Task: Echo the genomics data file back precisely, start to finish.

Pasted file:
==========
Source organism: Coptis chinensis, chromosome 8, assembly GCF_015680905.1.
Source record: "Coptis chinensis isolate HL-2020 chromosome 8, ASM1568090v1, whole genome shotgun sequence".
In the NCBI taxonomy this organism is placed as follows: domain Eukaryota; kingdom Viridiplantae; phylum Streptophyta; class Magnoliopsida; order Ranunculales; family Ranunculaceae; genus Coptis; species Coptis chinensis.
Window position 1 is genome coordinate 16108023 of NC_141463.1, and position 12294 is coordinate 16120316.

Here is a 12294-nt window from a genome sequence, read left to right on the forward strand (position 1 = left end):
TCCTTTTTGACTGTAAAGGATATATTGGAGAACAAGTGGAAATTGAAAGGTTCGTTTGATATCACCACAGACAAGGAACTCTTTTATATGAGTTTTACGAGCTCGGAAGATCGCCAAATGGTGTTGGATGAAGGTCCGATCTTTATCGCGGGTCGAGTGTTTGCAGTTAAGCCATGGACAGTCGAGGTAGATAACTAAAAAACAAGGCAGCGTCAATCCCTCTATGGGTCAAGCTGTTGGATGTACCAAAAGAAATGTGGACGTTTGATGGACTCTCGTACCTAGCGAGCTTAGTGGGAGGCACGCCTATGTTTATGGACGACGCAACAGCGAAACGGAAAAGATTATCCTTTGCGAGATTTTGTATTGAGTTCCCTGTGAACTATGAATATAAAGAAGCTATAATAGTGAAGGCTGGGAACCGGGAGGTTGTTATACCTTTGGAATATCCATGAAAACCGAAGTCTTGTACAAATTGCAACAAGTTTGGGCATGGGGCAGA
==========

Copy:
Source organism: Coptis chinensis, chromosome 8, assembly GCF_015680905.1.
Source record: "Coptis chinensis isolate HL-2020 chromosome 8, ASM1568090v1, whole genome shotgun sequence".
In the NCBI taxonomy this organism is placed as follows: domain Eukaryota; kingdom Viridiplantae; phylum Streptophyta; class Magnoliopsida; order Ranunculales; family Ranunculaceae; genus Coptis; species Coptis chinensis.
Window position 1 is genome coordinate 16108023 of NC_141463.1, and position 12294 is coordinate 16120316.

Here is a 12294-nt window from a genome sequence, read left to right on the forward strand (position 1 = left end):
TCCTTTTTGACTGTAAAGGATATATTGGAGAACAAGTGGAAATTGAAAGGTTCGTTTGATATCACCACAGACAAGGAACTCTTTTATATGAGTTTTACGAGCTCGGAAGATCGCCAAATGGTGTTGGATGAAGGTCCGATCTTTATCGCGGGTCGAGTGTTTGCAGTTAAGCCATGGACAGTCGAGGTAGATAACTAAAAAACAAGGCAGCGTCAATCCCTCTATGGGTCAAGCTGTTGGATGTACCAAAAGAAATGTGGACGTTTGATGGACTCTCGTACCTAGCGAGCTTAGTGGGAGGCACGCCTATGTTTATGGACGACGCAACAGCGAAACGGAAAAGATTATCCTTTGCGAGATTTTGTATTGAGTTCCCTGTGAACTATGAATATAAAGAAGCTATAATAGTGAAGGCTGGGAACCGGGAGGTTGTTATACCTTTGGAATATCCATGAAAACCGAAGTCTTGTACAAATTGCAACAAGTTTGGGCATGGGGCAGA